How to Create a Culture of Slow Living

These days, it feels like almost every conversation begins with a statement of busyness: 

I’m good thanks, just busy.

We hear it so often that it doesn’t even feel like a complaint anymore. It’s almost as if being busy has become synonymous with being fine; we’re no longer concerned by the admission. Instead, we nod our heads in agreement because we feel the same way—doesn’t everyone?

Sadly, I think so. Most of us have accepted that never-ending to-do lists and jam-packed schedules are a normal part of modern life.

But what if that wasn’t the case? What if instead of embracing exhausted and overwhelmed as cultural norms, we all decided to take small, intentional steps in the opposite direction? What would a slow, minimalist lifestyle look like?

While I won’t pretend to have all the answers, I think there are ways we can actively work towards creating a culture of slow living—a society where our collective self-worth isn’t defined by how much we do and how much we consume.

Here are a few ideas that I’m exploring and I invite you to join the conversation too; how can we work together to choose simple and slow over cluttered and busy?

What if we stopped accepting busy and overwhelmed as "normal" and worked towards creating a culture of slow living instead?

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CREATING A CULTURE OF SLOW LIVING

WHAT WE SAY MATTERS TO SLOW LIVING

As I’ve already mentioned, talking about how busy we are has become a cultural norm. It’s often the first thing we say in greeting and it sets the tone for the conversation—so I think it’s an ideal place to start.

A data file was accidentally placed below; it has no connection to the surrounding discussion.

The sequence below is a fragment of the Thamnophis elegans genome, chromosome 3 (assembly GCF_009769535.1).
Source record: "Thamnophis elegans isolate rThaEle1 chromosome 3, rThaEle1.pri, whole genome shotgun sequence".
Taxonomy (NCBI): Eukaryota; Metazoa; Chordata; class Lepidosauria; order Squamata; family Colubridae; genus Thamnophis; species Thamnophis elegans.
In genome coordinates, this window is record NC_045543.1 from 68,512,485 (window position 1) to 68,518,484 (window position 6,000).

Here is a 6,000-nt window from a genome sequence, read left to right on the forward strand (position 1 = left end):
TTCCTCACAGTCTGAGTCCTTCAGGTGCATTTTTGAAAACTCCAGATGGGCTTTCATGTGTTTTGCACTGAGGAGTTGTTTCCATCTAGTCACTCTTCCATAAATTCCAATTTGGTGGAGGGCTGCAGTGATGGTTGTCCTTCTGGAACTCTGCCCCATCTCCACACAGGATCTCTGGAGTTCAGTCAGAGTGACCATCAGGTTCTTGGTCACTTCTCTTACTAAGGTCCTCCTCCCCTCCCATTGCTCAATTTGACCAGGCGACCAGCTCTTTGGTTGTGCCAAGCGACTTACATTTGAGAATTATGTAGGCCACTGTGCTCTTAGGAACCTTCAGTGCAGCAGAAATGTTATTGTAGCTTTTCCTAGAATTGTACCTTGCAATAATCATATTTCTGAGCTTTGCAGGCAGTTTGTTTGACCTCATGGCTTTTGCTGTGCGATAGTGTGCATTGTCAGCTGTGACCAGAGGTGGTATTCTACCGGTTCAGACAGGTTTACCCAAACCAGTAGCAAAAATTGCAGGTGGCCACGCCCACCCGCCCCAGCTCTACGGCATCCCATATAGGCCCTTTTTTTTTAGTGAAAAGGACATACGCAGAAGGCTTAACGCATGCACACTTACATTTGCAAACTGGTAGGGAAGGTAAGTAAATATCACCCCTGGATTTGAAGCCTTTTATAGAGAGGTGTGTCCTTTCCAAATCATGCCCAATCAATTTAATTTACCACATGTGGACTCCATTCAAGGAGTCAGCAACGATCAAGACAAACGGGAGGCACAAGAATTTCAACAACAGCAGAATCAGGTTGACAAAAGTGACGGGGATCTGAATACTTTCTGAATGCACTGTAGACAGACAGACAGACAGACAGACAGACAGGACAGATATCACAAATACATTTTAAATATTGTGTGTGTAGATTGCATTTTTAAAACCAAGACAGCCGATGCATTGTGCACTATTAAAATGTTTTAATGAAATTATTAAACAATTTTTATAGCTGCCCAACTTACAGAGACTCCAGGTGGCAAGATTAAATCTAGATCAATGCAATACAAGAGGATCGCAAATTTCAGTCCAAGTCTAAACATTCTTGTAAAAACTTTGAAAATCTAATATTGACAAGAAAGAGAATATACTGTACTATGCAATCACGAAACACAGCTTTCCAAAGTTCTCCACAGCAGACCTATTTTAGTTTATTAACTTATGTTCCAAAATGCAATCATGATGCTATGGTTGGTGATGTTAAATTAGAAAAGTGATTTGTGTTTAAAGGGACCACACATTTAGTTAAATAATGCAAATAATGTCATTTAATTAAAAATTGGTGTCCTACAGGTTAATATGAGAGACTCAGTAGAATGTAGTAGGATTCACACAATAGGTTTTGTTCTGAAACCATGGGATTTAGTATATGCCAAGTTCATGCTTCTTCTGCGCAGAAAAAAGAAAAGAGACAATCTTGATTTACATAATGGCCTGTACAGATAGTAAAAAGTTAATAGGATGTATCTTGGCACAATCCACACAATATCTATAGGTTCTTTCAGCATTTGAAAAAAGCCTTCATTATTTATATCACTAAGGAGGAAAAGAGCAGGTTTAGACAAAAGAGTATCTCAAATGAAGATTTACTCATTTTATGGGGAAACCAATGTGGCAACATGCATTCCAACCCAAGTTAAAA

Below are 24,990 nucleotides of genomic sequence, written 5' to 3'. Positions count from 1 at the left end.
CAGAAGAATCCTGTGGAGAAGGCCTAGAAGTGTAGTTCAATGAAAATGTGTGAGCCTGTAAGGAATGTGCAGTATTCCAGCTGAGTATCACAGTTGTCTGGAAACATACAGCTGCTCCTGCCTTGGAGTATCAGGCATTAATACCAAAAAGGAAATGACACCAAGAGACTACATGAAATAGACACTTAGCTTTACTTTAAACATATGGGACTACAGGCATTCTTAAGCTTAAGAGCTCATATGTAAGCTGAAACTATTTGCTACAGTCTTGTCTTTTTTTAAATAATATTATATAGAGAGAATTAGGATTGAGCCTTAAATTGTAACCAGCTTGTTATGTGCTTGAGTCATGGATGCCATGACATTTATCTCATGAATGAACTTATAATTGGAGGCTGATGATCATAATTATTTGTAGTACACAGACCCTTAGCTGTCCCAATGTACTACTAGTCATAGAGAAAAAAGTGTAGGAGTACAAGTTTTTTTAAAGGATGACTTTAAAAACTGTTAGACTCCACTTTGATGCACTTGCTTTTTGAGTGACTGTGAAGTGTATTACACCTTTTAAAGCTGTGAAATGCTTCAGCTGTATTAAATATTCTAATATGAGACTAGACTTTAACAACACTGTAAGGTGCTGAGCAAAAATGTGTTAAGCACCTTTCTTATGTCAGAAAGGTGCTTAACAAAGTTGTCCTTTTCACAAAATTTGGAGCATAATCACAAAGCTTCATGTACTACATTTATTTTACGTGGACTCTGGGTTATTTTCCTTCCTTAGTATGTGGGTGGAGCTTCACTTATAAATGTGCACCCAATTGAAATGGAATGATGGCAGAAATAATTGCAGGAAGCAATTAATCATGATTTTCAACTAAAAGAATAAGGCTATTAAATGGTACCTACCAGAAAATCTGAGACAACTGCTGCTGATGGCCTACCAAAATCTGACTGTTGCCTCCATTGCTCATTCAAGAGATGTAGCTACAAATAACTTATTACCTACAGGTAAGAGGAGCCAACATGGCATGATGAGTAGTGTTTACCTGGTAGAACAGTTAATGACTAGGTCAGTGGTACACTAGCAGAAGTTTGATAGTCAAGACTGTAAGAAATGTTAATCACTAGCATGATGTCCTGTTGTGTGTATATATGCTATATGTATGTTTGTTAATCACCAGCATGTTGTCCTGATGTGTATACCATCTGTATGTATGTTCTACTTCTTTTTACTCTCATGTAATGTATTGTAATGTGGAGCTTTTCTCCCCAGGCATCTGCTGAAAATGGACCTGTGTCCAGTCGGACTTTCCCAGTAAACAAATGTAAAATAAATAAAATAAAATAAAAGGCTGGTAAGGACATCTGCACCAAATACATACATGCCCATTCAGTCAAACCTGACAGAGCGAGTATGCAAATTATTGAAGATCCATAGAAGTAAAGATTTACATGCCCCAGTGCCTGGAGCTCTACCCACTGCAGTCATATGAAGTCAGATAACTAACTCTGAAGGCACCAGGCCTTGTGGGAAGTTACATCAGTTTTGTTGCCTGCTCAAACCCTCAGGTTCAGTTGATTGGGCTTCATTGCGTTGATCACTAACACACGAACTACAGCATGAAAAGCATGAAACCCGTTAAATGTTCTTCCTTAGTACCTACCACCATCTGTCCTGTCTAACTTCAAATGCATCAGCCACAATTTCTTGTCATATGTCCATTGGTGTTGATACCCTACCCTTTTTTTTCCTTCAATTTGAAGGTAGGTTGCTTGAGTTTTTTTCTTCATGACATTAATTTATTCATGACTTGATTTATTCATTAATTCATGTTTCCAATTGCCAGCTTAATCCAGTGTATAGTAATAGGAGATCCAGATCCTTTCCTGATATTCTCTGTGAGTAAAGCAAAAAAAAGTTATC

As a community, how would our lives be different if we stopped putting busyness at the centre of our conversations? And while we’re on the topic, what if we stopped using mindless complaining as our main form of connection?

(Have you ever noticed how complaining about something is often the easiest way to break the ice in a room full of strangers? I’m definitely guilty of this.)

It might be the easiest option but I think we deserve better. Mindless complaining drains our energy and adds to the mental load of those around us without providing any value in exchange.

This isn’t to say that we should never talk about what’s bothering us—of course, it’s important to have honest conversations with people! But there’s a fine line between a having a meaningful discussion and mindlessly complaining (which is usually done out of habit or motivated by boredom).

I think that collectively, we all need to question how what we’re saying brings value to the table. Are you making a genuine contribution or simply making noise?

This feels especially relevant online. Have you ever replied to a Facebook comment just to have your voice be heard? I’ll admit that I’m tempted to do this all the time and that often, I have to actively stop myself by questioning my motives.

To be clear, I do believe we can have meaningful conversations online or on social media (obviously!) but I think we need to be especially mindful about it because it’s an easy place to lose yourself.

Finally, if we want to welcome slow and simple into our lives, then I think we need to get comfortable with silence. Silence creates the space we need to reflect on our thoughts—so that when we do speak, we add value and not mental clutter.

Related Post: Why Your Life is Busy + Cluttered (Plus What to Do About It)

ENCOURAGING BOUNDARIES

Another essential element of slow living is establishing, maintaining and encouraging boundaries. Boundaries also create space: space for rest, space for reflection, space for meaningful relationships and so much more.

Boundaries are how we make sure that there’s time, energy and money for the things that matter most and without them, it’s easy to end up exhausted and overwhelmed.

Still, despite the many benefits of maintaining boundaries, many people resist the idea.

For some, it’s a decision made out of fear. Many have internalised the belief that being “good” (good parents, good employees, or good friends) means being available at all times. As a result, they view boundaries as a sign of weakness, evidence of failure, or perhaps even as morally wrong.